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Journal Article

Citation

Drew J, Philipp C, Westneat MW. PLoS One 2013; 8(4): e59855.

Affiliation

Division of Fishes and Biodiversity Synthesis Center, Field Museum of Natural History, Chicago, Illinois, United States of America ; Department of Ecology, Evolution and Environmental Biology, Columbia University, New York, New York, United States of America.

Copyright

(Copyright © 2013, Public Library of Science)

DOI

10.1371/journal.pone.0059855

PMID

23573214

Abstract

The reefs surrounding the Gilbert Islands (Republic of Kiribati, Central Pacific), like many throughout the world, have undergone a period of rapid and intensive environmental perturbation over the past 100 years. A byproduct of this perturbation has been a reduction of the number of shark species present in their waters, even though sharks play an important in the economy and culture of the Gilbertese. Here we examine how shark communities changed over time periods that predate the written record in order to understand the magnitude of ecosystem changes in the Central Pacific. Using a novel data source, the shark tooth weapons of the Gilbertese Islanders housed in natural history museums, we show that two species of shark, the Spot-tail (Carcharhinus sorrah) and the Dusky (C. obscurus), were present in the islands during the last half of the 19(th) century but not reported in any historical literature or contemporary ichthyological surveys of the region. Given the importance of these species to the ecology of the Gilbert Island reefs and to the culture of the Gilbertese people, documenting these shifts in baseline fauna represents an important step toward restoring the vivid splendor of both ecological and cultural diversity.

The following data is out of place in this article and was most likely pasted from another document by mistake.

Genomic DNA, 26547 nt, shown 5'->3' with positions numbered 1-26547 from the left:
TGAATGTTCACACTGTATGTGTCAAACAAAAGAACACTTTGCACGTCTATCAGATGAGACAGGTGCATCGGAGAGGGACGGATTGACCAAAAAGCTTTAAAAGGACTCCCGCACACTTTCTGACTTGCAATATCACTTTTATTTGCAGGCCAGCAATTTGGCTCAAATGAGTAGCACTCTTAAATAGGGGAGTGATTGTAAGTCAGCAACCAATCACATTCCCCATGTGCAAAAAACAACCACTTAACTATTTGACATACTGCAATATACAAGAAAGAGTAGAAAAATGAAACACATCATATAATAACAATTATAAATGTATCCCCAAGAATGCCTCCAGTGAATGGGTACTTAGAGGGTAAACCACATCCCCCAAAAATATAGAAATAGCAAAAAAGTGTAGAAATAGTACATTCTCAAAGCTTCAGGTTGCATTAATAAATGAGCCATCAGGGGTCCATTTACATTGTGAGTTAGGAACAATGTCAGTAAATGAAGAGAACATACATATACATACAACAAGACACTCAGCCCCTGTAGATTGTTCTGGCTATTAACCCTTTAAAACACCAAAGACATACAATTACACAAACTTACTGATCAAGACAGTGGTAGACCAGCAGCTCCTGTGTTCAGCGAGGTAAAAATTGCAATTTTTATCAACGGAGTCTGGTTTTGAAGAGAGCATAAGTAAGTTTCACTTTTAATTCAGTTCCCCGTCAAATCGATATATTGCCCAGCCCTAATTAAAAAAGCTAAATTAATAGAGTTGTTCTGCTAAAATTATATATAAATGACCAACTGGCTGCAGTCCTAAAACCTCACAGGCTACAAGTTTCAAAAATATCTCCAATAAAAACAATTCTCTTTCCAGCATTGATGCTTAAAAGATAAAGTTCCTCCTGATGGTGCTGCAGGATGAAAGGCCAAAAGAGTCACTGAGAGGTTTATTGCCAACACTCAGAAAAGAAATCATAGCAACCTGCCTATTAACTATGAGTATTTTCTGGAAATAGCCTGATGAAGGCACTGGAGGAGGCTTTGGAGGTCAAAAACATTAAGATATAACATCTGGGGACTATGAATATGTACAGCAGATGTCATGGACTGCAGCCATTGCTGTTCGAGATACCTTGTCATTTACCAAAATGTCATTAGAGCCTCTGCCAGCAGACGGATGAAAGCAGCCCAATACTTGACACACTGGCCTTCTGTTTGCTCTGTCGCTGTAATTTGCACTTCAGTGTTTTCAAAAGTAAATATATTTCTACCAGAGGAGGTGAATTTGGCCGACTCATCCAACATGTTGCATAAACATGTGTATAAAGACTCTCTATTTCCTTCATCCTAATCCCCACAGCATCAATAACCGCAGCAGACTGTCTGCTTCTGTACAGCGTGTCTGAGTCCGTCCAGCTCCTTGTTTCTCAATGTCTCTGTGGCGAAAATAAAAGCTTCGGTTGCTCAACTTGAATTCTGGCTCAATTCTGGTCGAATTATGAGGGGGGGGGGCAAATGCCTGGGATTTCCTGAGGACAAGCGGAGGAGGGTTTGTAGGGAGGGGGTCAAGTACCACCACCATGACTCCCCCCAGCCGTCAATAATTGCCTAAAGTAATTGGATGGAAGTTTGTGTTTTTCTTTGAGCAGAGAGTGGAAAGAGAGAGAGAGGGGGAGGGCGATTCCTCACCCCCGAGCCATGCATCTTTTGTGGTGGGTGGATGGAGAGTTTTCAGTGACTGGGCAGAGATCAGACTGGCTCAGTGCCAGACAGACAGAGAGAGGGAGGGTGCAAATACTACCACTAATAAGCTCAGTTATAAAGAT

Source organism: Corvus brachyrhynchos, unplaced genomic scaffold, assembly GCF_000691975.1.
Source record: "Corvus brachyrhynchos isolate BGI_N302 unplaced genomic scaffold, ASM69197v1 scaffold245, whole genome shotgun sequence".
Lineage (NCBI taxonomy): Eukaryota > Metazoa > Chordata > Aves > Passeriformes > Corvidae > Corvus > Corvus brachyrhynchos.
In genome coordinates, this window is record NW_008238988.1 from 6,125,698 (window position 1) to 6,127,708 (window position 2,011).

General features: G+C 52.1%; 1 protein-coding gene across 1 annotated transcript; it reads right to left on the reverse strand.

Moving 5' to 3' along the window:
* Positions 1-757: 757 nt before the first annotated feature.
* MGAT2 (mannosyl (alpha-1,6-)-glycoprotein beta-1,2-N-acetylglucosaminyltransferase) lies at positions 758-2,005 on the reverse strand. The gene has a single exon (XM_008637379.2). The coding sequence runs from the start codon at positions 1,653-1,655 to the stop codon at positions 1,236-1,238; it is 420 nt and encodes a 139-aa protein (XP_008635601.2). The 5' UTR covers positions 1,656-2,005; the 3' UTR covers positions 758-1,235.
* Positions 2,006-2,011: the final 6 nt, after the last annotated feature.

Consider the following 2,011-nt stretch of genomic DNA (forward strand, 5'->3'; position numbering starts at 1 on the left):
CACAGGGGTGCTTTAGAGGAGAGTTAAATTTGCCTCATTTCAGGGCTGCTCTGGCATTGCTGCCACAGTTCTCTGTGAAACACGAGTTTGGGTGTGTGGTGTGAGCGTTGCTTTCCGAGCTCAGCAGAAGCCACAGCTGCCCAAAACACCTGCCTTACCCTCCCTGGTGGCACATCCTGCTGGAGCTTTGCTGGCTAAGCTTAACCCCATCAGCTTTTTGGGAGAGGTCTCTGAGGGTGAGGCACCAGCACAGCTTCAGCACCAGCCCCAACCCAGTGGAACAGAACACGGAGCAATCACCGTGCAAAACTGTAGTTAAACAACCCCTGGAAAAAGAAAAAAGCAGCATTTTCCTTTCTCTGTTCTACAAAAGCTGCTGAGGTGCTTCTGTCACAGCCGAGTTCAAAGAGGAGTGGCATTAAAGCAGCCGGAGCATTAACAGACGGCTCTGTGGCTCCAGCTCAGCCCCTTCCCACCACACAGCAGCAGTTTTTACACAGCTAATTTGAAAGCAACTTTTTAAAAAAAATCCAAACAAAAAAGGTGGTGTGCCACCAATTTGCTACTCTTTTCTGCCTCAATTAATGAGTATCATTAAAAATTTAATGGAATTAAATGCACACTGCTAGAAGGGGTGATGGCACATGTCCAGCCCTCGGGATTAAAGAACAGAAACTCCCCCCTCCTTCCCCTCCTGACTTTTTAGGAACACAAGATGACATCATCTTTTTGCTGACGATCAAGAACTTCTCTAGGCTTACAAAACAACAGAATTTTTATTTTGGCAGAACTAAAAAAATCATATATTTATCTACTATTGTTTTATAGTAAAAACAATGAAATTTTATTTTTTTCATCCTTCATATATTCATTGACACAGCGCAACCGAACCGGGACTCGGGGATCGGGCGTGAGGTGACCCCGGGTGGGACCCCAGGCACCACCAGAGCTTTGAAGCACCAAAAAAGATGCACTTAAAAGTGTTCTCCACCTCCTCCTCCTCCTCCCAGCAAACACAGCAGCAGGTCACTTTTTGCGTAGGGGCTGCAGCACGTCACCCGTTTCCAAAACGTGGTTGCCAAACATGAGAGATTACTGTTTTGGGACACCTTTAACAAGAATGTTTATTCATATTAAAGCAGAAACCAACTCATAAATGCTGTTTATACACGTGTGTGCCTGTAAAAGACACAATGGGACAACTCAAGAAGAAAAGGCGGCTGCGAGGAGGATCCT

Language: en

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